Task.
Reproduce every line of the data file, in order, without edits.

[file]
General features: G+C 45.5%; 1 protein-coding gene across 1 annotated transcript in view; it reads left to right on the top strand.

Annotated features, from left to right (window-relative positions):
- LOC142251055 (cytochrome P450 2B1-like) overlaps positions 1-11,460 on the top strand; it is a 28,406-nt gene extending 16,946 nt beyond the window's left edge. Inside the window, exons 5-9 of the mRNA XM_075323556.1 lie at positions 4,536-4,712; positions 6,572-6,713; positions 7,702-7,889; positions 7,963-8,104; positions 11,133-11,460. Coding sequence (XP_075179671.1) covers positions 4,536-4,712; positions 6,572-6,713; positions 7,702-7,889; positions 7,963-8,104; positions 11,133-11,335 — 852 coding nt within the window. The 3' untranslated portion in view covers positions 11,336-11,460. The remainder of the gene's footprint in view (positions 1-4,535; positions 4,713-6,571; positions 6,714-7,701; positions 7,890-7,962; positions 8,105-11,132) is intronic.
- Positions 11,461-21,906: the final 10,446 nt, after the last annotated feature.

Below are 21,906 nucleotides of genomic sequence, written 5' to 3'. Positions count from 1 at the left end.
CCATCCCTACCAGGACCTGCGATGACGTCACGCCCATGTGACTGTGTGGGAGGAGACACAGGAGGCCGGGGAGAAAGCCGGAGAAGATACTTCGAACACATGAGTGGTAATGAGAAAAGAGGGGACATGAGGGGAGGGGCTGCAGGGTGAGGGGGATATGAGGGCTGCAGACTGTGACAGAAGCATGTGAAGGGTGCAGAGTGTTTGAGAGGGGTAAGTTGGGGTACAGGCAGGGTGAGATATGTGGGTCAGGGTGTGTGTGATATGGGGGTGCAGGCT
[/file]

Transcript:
General features: G+C 45.5%; 1 protein-coding gene across 1 annotated transcript in view; it reads left to right on the top strand.

Annotated features, from left to right (window-relative positions):
- LOC142251055 (cytochrome P450 2B1-like) overlaps positions 1-11,460 on the top strand; it is a 28,406-nt gene extending 16,946 nt beyond the window's left edge. Inside the window, exons 5-9 of the mRNA XM_075323556.1 lie at positions 4,536-4,712; positions 6,572-6,713; positions 7,702-7,889; positions 7,963-8,104; positions 11,133-11,460. Coding sequence (XP_075179671.1) covers positions 4,536-4,712; positions 6,572-6,713; positions 7,702-7,889; positions 7,963-8,104; positions 11,133-11,335 — 852 coding nt within the window. The 3' untranslated portion in view covers positions 11,336-11,460. The remainder of the gene's footprint in view (positions 1-4,535; positions 4,713-6,571; positions 6,714-7,701; positions 7,890-7,962; positions 8,105-11,132) is intronic.
- Positions 11,461-21,906: the final 10,446 nt, after the last annotated feature.

Below are 21,906 nucleotides of genomic sequence, written 5' to 3'. Positions count from 1 at the left end.
CCATCCCTACCAGGACCTGCGATGACGTCACGCCCATGTGACTGTGTGGGAGGAGACACAGGAGGCCGGGGAGAAAGCCGGAGAAGATACTTCGAACACATGAGTGGTAATGAGAAAAGAGGGGACATGAGGGGAGGGGCTGCAGGGTGAGGGGGATATGAGGGCTGCAGACTGTGACAGAAGCATGTGAAGGGTGCAGAGTGTTTGAGAGGGGTAAGTTGGGGTACAGGCAGGGTGAGATATGTGGGTCAGGGTGTGTGTGATATGGGGGTGCAGGCT